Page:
Physicists' war games led to brilliant space defense plan
By Ian Hoffman/Oakland Tribune/September 10, 2002

Brilliant Pebbles and its original braintrust of physicists -- the mercurial Edward Teller, lead co-inventor of the hydrogen bomb, and his creative proteges, defense theorists Lowell Wood and Greg Canavan -- are entwined in the public memory of the Reagan Strategic Defense Initiative.

In the early 1980s, Teller sold Reagan on the technical feasibility of making nuclear war obsolete, then assembled Wood and Cavanan month after month in 1986 for strategic thought exercises, based on John Nash game theory. Wood played attacking Soviet forces, the red team; Canavan played the American defenders, the blue team; Teller refereed.

Canavan stretched his imagination to envision all manner of defenses as Wood defeated them, one by one, laying America open to annihilation. The final battle came over breakfast on the north side of the Charles River, in Cambridge, Mass., Canavan recalled, "deep in the heart of enemy territory," the academic nexus of the anti-missile defense debate.

"Lowell was so confident then. He'd killed me like 40 or 50 times. He was reading his newspaper and not paying much attention when I laid it all out," Canavan said. "Teller said, 'That's it!' Lowell snapped upright. 'What? What? What?' And he started trying to construct a counterargument. But by then Teller was sold."

The basic premise was an automated multitude of inexpensive satellites at first known as "smart rocks" because they would each carry a powerful computer and their own sensors for seeing target missiles. Early space interceptor schemes were highly vulnerable to attack. But the team's satellites would be hardened against radiation, laser beams and shrapnel. They could maneuver to dodge anti-satellite missiles. They could kick off decoys and chaff to confuse attackers. As a last measure, they carried a tiny dart to fire in self defense.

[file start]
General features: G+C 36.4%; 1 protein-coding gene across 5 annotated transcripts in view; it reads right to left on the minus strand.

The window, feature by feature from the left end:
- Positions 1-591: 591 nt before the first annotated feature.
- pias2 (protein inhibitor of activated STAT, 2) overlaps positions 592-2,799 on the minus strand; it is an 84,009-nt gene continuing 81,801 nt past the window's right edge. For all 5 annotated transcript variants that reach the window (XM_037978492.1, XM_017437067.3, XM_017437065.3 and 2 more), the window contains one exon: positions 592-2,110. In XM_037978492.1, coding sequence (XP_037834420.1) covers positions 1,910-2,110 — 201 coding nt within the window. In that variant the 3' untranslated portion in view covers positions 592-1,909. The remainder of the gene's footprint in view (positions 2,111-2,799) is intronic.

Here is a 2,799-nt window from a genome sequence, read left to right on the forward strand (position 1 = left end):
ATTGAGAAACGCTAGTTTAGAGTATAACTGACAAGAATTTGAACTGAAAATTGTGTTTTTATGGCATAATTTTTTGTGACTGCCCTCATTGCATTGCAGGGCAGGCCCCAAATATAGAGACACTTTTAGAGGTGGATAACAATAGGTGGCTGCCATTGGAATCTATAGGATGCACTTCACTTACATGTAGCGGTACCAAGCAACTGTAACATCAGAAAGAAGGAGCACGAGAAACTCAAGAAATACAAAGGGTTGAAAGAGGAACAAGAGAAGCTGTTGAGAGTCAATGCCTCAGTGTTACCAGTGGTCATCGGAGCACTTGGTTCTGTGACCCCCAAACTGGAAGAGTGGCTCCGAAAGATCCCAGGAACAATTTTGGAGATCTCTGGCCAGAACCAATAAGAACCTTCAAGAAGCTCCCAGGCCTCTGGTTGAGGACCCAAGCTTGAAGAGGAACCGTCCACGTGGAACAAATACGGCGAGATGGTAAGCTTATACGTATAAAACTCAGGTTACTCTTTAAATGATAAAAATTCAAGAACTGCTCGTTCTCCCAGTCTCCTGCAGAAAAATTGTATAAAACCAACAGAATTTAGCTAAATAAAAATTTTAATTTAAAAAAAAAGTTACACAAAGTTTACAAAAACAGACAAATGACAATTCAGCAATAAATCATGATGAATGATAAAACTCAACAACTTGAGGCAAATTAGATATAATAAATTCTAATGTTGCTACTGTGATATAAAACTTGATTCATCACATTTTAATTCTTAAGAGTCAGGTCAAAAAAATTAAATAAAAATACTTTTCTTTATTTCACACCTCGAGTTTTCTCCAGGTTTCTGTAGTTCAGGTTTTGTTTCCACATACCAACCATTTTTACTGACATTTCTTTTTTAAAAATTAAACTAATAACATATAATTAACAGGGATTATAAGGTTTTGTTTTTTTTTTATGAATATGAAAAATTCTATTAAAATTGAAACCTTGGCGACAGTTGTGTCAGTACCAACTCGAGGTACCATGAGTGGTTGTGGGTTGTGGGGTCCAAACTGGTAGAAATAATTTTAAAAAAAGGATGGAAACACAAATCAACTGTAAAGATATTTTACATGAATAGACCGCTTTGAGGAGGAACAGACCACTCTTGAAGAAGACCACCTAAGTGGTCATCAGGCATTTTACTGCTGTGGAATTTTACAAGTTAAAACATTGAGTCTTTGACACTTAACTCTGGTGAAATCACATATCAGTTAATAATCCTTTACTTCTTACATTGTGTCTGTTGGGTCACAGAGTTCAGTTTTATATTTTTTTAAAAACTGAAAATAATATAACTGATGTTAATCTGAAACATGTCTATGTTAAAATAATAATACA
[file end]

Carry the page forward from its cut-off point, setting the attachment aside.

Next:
"Nothing can get through all that. By the time he can get to you, he's expended a mass that's 100 times larger than you are, so you win," Canavan said.

Teller and Wood sold the idea in Washington and translated it into hardware, with Wood towing a sample pebble on a cart through the corridors of power. At the time, wags joked that after smart rocks and Brilliant Pebbles could only come "genius dust." Critics rolled their eyes and denounced the weaponization of the heavens. But of all SDI's beams and schemes, the pebbles came closest to the reality. Its major components were tested next to exploding nuclear bombs in the Nevada desert. They flew to the moon and mapped it in the Clementine mission.

In 1991, former Soviet weaponeers told Canavan that they labored hard but couldn't theorize a cost-effective assault against Brilliant Pebbles. "They said they realized at their level of technology they could not beat the Brilliant Pebble and it would bankrupt them to even try. So they didn't try."

Even after garnering a huge share of $40 billion spent on missile defense in the Reagan and first Bush administrations, no pebble has ever flown against a missile in space. Its backers haven't given up yet.